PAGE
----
Why our shifty eyes don't drive us crazy

Pitt, NIH researchers discover circuit underlying visual stability



When we scan a visual scene with quick eye movements known as saccades (top), the retinas send a series of 'snapshot' images to the brain that must be integrated properly...
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Our eyes are constantly making saccades, or little jumps. Yet the world appears to us as a smooth whole. Somehow, the brain's visual system "knows" where the eyes are about to move and is able to adjust for that movement. In a paper published online this week in Nature, researchers at the University of Pittsburgh and the National Eye Institute (NEI) for the first time provide a circuit-level explanation as to why.

"This is a classic problem in neuroscience," says Marc Sommer, assistant professor of neuroscience at Pitt, who coauthored the paper with Robert Wurtz, senior investigator at NEI, one of the National Institutes of Health. "People have been searching for a circuit to accomplish this stability for the last 50 years, and we think we've made good progress with this study."

In 1950, Nobel laureate Roger Sperry hypothesized that when the brain commands the eyes to move, it also sends a corollary discharge, or internal copy, of that command to the visual system. Sommer and Wurtz showed in a 2002 Science paper that a pathway from brainstem to frontal cortex conveys a corollary discharge signal in the brains of monkeys. They suggested that this pathway might cause visual neurons of the cortex to suddenly shift their receptive field--their window on the world--just before a saccade. Such neurons with shifting receptive fields had been discovered by Pitt Professor of Neuroscience Carol Colby and colleagues in 1992.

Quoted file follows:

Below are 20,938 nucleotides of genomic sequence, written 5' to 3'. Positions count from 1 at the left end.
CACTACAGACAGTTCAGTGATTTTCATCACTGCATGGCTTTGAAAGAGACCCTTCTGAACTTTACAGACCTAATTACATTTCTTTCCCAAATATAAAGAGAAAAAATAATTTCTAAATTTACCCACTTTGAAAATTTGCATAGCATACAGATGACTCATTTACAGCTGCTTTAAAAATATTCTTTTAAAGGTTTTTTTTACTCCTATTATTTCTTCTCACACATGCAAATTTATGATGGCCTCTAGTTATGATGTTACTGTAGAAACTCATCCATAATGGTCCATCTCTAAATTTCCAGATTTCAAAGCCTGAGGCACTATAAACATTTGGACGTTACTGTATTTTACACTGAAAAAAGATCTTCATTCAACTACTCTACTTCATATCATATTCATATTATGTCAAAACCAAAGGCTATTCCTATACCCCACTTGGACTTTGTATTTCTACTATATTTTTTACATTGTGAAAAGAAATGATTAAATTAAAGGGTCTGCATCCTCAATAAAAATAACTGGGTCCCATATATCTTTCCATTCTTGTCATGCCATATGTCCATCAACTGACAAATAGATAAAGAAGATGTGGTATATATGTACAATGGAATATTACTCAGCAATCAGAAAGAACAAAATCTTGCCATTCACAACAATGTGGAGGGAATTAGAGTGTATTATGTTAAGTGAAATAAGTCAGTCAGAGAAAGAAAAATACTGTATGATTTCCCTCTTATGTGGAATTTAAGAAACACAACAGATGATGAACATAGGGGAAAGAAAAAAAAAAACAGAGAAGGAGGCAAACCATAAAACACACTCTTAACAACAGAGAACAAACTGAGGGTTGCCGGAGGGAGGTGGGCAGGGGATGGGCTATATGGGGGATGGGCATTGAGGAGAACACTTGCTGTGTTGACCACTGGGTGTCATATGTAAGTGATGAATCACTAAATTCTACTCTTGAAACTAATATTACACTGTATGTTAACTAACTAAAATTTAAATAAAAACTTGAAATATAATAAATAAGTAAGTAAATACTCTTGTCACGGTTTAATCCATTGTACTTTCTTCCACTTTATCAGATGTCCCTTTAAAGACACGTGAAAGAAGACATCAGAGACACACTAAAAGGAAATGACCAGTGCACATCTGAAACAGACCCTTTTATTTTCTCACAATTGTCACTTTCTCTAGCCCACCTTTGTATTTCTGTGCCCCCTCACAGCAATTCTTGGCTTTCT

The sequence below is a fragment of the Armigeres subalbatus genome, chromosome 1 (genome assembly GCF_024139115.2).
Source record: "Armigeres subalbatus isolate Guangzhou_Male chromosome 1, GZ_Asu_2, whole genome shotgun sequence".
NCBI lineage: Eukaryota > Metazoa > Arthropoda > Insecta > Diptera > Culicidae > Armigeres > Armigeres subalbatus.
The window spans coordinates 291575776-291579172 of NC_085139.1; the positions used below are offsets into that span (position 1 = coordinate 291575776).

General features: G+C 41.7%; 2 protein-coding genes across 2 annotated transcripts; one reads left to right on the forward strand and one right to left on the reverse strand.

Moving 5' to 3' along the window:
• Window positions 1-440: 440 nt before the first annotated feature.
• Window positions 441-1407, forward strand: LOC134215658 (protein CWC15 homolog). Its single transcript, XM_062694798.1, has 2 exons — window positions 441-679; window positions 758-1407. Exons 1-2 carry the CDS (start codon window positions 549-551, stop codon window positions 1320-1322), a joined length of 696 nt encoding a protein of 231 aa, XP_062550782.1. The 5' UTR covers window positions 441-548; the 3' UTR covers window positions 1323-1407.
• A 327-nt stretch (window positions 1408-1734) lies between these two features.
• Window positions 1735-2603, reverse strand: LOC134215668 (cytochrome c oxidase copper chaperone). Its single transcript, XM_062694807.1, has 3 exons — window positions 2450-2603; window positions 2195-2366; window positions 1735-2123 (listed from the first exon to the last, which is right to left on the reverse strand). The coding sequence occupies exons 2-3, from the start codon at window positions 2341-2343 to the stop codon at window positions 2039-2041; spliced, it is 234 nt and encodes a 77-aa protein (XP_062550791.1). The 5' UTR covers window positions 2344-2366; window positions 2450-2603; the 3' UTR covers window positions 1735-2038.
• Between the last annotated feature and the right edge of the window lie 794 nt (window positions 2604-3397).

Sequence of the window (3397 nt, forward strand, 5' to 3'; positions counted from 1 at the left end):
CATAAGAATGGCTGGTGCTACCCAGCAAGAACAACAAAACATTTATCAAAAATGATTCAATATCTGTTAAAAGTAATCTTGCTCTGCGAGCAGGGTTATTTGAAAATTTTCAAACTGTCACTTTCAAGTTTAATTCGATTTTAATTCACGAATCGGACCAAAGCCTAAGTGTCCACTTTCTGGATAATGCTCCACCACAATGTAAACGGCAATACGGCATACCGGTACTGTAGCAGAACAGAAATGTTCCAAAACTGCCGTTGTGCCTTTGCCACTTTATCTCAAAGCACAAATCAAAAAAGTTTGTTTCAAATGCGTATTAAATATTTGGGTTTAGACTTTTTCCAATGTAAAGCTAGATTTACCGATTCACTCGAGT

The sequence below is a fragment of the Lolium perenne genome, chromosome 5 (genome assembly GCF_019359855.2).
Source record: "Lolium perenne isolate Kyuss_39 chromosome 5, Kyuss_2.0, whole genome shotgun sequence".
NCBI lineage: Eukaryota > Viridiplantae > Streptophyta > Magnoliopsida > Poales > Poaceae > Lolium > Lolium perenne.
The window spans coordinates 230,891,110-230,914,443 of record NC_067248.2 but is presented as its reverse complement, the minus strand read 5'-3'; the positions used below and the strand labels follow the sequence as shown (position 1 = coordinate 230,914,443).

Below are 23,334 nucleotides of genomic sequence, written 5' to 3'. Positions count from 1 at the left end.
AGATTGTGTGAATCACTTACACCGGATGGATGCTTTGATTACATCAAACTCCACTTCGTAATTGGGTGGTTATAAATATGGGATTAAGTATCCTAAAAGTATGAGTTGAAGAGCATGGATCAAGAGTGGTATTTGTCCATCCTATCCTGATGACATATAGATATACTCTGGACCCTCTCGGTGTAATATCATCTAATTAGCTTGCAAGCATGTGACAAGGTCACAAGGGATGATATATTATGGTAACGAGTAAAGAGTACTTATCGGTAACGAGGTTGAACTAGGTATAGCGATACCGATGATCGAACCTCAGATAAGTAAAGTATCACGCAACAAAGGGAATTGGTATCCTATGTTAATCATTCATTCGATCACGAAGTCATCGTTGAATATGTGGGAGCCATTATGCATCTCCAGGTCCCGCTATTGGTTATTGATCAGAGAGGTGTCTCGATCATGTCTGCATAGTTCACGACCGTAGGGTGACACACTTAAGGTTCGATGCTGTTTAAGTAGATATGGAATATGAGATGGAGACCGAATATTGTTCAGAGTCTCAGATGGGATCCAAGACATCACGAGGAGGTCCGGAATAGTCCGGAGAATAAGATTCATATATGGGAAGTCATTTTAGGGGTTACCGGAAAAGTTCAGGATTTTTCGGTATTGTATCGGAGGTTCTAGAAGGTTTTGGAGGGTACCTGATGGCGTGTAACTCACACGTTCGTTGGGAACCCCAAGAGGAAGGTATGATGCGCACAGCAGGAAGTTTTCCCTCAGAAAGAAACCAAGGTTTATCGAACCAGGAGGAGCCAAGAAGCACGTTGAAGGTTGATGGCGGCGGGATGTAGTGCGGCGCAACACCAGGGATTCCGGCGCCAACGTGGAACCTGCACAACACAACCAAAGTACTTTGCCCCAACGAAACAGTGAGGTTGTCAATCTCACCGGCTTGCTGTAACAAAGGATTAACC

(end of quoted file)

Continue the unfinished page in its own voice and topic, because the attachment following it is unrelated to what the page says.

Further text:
In their current paper, which will be published in the Nov. 16 print edition of Nature, Sommer and Wurtz completed the circuit. They showed that the receptive fields in cortex are shifted because of the corollary discharge from the brainstem. To do this, they exploited the fact that the signals are relayed via the thalamus, a crucial intermediary. By knocking out the relay neurons, they interrupted the pathway. They found that receptive field shifts were curtailed by more than half.

A similar circuit is likely to exist in human brains, the researchers say. With this study, Sommer and Wurtz also provide a framework for studying corollary discharge in other sensory systems, such as hearing: Even when you move your head around, you still hear sounds around you as coming from the same place.

In future studies, Sommer and his graduate students at Pitt will perform the first direct test of the visual stability hypothesis. To determine whether shifting receptive fields are responsible for visual stability, the shifts will be disrupted in monkeys trained to detect visual motion. The monkeys could then report whether their world appears to be moving around abnormally as eye movements are made.

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This research was supported by the NEI.


Last reviewed: By John M. Grohol, Psy.D. on 21 Feb 2009
    Published on PsychCentral.com. All rights reserved.

 

 

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